Francolins were calling, announcing the unavoidable dawn that was breaking.
The Land Rover engine was chugging along as we slowly crawled out of the lodge grounds of Leopard Hills Private Game Reserve in the Sabi Sand (South Africa).
Then the roaring of lions brought us on high alert.
We followed, and came across one of the legendary Majingilane coalition male lions, walking up the road ahead of us and roaring towards his brothers. His brothers answered!
|Nikon D3s | Nikkor 500mm f4 VR-II | f4.0 | 1/200 SS | ISO-3200|
Soon we were witness to a reunion of these males - they had all been patrolling various corners of their territory, and this morning was their bonding moment. It was gloomy weather, but as I always do I just push up the ISO and let my trusty Nikon capture the action.
|Nikon D3s | Nikkor 500mm f4 VR-II | f4.0 | 1/200 SS | ISO-6400|
A third male joined, and they started rolling over each other, rubbing their scent off on one another and just bonding like lion brothers often do.
|Nikon D3s | Nikkor 500mm f4 VR-II | f5.0 | 1/250 SS | ISO-5000|
|Nikon D3s | Nikkor 500mm f4 VR-II | f5.0 | 1/250 SS | ISO-3200|
And then...things got awkward. Very awkward! :)
|Nikon D3s | Nikkor 500mm f4 VR-II | f5.0 | 1/250 SS | ISO-4000|
And no, this is not proof that animals have same-sex tendencies (before anyone jumps on a bandwagon that this post is not intended to provide)...this is purely a display of dominance and is not all that uncommon in mammals. It's a gesture, no real action is taken by the instigator, and the purpose is to assert dominance in a setting such as this where there are multiple males in a coalition and some sort of hierarchy is ascribed to. It was over in a few seconds, and the males flopped down to do what kings of the African bush do during the day - doze off...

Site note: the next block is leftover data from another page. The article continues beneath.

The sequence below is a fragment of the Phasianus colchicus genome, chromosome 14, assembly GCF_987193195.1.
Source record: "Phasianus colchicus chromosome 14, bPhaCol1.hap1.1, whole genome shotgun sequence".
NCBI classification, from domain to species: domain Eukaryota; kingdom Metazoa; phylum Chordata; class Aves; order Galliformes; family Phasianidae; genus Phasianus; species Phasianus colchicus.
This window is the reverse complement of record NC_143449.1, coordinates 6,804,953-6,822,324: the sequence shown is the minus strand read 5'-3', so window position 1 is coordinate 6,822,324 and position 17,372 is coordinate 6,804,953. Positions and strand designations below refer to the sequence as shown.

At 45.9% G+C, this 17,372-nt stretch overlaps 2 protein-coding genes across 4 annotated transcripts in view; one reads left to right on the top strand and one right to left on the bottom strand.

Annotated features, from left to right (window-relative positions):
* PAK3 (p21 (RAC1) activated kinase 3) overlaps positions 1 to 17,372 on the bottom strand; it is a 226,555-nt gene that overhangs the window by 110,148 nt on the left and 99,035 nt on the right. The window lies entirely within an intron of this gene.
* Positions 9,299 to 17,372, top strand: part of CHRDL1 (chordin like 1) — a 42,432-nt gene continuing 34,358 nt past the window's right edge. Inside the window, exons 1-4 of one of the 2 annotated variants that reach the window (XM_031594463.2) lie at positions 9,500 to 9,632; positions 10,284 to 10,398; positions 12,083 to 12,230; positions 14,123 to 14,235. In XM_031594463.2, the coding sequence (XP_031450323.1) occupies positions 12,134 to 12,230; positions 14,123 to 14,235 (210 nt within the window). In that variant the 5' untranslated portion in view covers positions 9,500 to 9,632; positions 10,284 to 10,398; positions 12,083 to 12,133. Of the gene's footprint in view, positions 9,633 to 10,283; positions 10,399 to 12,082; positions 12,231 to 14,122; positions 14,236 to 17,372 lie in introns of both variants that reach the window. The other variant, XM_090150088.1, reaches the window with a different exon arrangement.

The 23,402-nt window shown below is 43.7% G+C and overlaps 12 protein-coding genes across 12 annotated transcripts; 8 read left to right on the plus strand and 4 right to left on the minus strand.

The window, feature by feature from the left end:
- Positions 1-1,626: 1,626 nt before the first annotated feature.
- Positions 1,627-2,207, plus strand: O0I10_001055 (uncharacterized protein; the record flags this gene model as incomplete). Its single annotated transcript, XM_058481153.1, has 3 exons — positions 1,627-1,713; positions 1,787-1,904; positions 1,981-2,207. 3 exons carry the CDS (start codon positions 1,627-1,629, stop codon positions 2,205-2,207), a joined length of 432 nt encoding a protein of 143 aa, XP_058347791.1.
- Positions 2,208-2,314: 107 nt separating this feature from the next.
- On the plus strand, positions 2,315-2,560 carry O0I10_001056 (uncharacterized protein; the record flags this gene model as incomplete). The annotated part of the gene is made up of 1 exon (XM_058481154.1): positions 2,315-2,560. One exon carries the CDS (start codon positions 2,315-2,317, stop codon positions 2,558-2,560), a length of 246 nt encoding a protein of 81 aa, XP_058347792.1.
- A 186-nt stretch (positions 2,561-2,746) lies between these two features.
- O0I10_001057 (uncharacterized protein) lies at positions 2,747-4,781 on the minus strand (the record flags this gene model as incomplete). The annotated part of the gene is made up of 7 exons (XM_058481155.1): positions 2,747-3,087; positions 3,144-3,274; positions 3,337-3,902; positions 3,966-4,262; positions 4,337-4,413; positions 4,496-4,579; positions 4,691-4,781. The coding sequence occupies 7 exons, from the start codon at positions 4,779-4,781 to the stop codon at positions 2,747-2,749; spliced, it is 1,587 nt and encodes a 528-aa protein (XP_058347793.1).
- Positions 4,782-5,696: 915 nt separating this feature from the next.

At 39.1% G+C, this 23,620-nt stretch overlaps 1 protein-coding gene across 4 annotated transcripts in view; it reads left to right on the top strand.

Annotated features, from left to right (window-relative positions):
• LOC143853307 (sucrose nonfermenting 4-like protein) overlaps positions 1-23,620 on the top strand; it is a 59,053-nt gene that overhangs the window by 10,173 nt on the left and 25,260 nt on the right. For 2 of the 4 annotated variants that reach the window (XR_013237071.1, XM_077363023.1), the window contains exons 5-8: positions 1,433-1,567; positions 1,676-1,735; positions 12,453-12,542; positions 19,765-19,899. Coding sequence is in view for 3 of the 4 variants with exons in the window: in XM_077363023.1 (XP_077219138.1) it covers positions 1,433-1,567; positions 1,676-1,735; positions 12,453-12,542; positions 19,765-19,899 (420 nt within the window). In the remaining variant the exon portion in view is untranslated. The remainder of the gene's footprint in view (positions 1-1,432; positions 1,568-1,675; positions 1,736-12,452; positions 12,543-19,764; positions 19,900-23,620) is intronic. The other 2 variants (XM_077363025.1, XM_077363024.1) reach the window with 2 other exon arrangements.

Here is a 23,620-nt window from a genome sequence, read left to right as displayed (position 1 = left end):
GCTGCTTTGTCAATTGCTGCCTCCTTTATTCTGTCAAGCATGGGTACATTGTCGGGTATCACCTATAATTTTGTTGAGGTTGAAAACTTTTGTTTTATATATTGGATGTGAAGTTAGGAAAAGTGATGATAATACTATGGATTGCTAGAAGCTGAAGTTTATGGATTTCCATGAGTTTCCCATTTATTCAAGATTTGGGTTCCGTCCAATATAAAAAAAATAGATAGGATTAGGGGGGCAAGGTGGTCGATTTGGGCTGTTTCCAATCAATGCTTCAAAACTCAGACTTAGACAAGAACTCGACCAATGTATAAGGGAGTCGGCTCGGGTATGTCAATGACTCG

We moved on from there to look for a family of cheetah - but the sighting remains one that I'll remember for a long time...seeing these males and the affection they showed upfront, combined with that quick weird show of dominance from the superior ranking one, gave me a glimpse into the dynamics of these male lion coalitions that have so long been the staple of the Sabi Sands and Greater Kruger area.
Are you keen to experience the wonder of the South African bush?
Then be sure to check out the Wild Eye Wildlife Photography Seminar that I am co-hosting in April!
Until next time...
Very interesting,Morkel.Thanks for sharing.ReplyDelete
By the way: excepcetional good photos!!!!
This dominant interaction caught on camera is truly amazing... :-)ReplyDelete
In the Athens museum, there are a large number of amphorae that have been taken out of the mainstream public view. They are easily accessible by ay member of the public that requests to see them. They are considered too sexually explicit for public display.ReplyDelete
In amongst these are a number of amphorae that depict scenes of the Greeks perusing the conquered. But these men are running from the Greeks "a tergo", or backwards. This was done to prevent being attacked by the Greeks with their buttocks exposed and vulnerable to assault, because the Greeks frequently engaged in male rape of the conquered, because male rape was considered the ultimate act of degradation. The ancient Greeks and many ancient people took the defeated and enslaved them, even aristocrats and people of high birth. The males were subjected to frequent acts of male on male sexual aggression, and often raped, purely as way of degrading and subjugating, their conquered.
Your description of male dominance among alpha-male lions in the wild seems to be a primal manifestation of a trait and custom, that rises even up to homo sapiens
and as stated, has nothing at all to do homosexual behaviorist in the animal kingdom, and is a very important point of differentiation. There is no " love " that is persuant of this behaviorism. Wonderful pictures and possibly even unique.Well done!